Aiber, which is based in Inverness and Edinburgh and was spun out from the University of Aberdeen, will further roll out its product to customers in the aviation and maritime sectors in geographical territories such as Europe, the US and the Middle East. As part of this expansion, it expects to create a range of new roles, including in software development, sales and service support.
The technology is centred on a proprietary first aid software product with onboard kit, designed to support medical emergencies in environments remote from professional medical care. It can be used by the likes of cabin crew, dealing with a variety of events from allergic reactions to potential heart complaints. The tech can also save airlines considerable sums. One diversion caused by a medical incident can cost a commercial carrier anything from £25,000 to £500,000.
Ongoing support from Boeing has accelerated the company’s global readiness. Since first participating in the aerospace giant’s Aerospace Xelerated programme, Aiber has recently raised a seven-figure investment, led by BGF.
Anne Roberts, co-founder and chief executive of Aiber, said: “Our work with Boeing has really been fantastic in terms of developing our product and setting Aiber on the path to further growth. At the heart of everything we do is supporting air crews with lifesaving skills and emergency management by giving them the tools they need to communicate the emergency properly, so they can respond in a calm and confident manner whilst the airline can demonstrate responsible safety mitigation.”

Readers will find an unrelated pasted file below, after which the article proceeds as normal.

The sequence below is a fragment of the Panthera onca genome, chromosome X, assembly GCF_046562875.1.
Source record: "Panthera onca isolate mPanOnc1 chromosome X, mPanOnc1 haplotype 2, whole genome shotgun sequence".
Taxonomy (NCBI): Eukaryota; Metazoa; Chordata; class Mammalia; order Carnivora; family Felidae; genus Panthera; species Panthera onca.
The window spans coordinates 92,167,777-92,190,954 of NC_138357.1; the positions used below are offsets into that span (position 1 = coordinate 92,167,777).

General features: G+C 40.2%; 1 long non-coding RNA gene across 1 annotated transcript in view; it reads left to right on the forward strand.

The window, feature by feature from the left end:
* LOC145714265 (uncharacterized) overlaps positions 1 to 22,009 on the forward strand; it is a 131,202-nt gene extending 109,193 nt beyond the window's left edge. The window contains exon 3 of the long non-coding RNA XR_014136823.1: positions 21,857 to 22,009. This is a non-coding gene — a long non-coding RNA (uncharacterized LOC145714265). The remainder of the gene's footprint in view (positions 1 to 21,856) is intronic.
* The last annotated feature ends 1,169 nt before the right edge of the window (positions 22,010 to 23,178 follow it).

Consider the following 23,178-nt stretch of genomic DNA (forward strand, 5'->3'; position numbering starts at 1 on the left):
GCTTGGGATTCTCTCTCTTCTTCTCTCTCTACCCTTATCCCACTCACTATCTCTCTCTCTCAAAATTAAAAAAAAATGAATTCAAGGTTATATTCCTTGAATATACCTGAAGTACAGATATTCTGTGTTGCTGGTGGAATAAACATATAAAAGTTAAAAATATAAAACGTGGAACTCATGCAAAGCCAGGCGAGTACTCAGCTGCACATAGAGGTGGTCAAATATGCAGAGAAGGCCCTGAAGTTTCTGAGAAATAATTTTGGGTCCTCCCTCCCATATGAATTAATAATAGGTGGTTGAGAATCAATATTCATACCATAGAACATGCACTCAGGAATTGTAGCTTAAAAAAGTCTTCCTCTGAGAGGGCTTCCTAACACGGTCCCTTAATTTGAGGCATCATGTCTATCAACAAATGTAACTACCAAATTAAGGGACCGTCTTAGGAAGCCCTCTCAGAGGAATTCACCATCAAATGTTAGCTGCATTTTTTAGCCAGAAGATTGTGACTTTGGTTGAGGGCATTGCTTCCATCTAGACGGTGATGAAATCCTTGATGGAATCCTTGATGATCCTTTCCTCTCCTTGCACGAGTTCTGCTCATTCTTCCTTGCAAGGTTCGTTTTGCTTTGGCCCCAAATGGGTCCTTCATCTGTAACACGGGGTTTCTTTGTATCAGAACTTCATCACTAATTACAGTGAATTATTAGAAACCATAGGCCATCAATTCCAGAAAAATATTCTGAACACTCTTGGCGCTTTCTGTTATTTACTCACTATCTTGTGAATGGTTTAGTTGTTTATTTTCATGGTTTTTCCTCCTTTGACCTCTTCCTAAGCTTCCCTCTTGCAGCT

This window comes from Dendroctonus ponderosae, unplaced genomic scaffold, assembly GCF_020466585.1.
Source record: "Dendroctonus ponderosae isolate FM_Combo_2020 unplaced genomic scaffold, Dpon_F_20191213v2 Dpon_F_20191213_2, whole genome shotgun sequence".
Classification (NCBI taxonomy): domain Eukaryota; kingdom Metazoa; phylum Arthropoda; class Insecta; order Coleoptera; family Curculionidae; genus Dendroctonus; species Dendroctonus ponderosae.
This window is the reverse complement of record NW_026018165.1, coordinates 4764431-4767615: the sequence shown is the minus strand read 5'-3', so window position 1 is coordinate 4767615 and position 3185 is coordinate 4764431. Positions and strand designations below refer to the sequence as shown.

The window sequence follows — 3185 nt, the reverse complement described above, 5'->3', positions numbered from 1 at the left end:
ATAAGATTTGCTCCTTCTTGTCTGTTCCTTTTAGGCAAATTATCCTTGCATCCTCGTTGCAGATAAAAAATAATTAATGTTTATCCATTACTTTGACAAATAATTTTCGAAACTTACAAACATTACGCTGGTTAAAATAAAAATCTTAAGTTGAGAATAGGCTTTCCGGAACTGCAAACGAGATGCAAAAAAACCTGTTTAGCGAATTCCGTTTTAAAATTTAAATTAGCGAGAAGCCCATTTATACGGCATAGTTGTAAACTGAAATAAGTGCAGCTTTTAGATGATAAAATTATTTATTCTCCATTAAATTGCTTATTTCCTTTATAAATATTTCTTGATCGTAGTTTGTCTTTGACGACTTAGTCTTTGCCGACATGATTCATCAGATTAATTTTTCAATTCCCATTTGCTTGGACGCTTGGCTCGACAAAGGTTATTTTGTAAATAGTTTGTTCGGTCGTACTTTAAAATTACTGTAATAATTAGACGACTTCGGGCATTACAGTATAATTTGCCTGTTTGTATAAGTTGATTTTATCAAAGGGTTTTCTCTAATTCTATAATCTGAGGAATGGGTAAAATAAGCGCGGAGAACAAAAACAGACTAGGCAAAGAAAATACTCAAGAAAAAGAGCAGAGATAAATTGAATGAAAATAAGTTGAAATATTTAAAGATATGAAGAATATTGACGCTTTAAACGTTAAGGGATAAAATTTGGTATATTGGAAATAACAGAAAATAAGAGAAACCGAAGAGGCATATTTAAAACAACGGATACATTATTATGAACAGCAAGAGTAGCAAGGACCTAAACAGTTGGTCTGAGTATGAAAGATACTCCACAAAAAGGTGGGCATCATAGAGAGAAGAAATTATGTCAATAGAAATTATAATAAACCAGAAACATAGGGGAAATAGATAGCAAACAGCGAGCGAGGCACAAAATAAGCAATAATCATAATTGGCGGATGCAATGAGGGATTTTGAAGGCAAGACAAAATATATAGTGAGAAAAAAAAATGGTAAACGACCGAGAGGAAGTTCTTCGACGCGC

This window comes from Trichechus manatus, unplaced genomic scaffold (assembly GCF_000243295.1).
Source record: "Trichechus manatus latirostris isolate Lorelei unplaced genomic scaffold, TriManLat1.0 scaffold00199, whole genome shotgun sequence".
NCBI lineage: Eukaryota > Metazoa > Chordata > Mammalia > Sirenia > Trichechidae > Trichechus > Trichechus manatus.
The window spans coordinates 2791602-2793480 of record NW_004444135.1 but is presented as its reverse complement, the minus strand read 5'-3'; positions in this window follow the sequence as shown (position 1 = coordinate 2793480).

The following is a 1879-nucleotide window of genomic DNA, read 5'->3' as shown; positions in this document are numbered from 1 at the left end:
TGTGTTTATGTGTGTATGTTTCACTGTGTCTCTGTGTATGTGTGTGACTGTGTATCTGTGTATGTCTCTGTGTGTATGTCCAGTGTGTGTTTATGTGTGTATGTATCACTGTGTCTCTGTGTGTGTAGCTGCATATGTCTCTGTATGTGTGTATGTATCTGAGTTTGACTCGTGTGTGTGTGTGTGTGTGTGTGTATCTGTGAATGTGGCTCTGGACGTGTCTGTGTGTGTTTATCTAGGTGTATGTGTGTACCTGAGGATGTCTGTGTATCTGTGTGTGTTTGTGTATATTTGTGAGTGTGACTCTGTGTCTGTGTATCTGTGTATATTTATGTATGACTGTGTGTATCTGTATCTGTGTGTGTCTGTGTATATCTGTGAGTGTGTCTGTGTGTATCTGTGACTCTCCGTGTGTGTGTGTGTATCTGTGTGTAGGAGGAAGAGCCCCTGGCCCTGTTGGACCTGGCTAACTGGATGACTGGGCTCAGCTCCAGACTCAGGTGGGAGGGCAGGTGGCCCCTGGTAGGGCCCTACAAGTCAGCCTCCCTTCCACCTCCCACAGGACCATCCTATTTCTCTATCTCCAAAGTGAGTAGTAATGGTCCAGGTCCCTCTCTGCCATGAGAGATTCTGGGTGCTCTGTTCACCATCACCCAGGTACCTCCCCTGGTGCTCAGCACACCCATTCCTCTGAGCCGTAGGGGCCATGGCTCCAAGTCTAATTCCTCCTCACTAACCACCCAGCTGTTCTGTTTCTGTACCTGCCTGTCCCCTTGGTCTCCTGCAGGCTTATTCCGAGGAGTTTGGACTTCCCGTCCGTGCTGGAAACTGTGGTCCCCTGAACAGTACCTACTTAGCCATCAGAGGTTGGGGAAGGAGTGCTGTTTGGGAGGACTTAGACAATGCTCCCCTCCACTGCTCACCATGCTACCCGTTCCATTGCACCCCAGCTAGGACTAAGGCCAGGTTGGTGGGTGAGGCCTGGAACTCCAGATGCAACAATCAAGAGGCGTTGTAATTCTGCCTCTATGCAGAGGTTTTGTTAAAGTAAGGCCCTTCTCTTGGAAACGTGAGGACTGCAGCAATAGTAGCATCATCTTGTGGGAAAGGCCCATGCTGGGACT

Jacqueline Davidson, programme director of Boeing’s Aerospace Xelerated, said the firm had supported the Aiber team with the testing and validation of the inflight emergency product, adding: “Coupled with their successful investment in May 2022, this testing lays foundation for growth and for the company to service their customers on a global scale.”
The trials underlined the need for the carry-onboard product to be as lightweight and compact as possible for stowage on business jets and limited spaces on commercial carriers.